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How You can Protect Yourself Against Identity Theft

Internet scammers are casting around for confidential financial information, and they're netting unsuspecting victims by going "phishing."

Phishing is a high-tech scam that uses spam and pop-up messages to lure people into disclosing sensitive information, such as credit card numbers, financial information, Social Security number, and passwords. Here's how it works.

Phishers send you an e-mail or pop-up message that claims to be from an institution or organization you do business with-your Internet service provider (ISP), credit union, online payment service such as PayPal, or government agency. The message claims that you must update or verify your account information, and you're directed to a Web site that looks completely legitimate and official. It's not, of course. Instead, it's simply the final setting of the hook-the place where you give up your personal information and end up having your identity stolen.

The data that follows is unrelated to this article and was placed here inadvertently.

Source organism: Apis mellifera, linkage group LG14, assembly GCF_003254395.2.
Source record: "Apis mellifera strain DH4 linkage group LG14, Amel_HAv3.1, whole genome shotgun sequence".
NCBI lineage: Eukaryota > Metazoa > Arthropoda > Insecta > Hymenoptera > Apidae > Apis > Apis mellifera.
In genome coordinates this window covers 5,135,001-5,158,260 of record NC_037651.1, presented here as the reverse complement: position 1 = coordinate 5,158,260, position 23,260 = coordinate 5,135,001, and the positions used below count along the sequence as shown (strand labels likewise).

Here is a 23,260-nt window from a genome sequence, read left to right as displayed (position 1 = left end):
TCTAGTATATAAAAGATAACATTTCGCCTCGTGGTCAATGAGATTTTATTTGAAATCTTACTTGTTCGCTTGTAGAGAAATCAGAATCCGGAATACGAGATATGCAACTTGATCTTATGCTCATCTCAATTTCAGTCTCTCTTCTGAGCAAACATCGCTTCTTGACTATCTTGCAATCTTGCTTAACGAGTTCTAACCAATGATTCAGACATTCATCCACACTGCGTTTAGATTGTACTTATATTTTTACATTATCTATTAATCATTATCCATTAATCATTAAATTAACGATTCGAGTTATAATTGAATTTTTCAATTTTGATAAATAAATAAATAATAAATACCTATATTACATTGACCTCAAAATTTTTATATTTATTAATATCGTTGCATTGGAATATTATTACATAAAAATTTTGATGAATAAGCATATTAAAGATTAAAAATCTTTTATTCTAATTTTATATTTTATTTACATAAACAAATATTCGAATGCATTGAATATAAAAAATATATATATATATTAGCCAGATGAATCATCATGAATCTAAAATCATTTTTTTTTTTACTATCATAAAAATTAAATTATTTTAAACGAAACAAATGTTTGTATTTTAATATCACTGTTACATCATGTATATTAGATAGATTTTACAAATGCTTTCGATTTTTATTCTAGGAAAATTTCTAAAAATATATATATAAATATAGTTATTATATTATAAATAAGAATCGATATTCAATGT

To avoid getting hooked, do not reply to e-mail or pop-up messages that ask for personal or financial information. If you witness any suspicious activity, report it to spam@uce.gov and to the Federal Trade Commission, which can be reached by logging on to www.ftc.gov, clicking on "For Consumers," and selecting "Identity Theft."

SMCU is committed to safeguarding our members' financial interests. We urge you to be cautious about disclosing your account number over the phone or Internet unless you know for a fact that you are dealing with a reputable company. An SMCU representative will never ask for your Personal Identification Number (PIN). It's just another way that we protect your privacy and identity. If you suspect fraudulent e-mail on your SMCU account, please contact us immediately at fraud@smcu.org.

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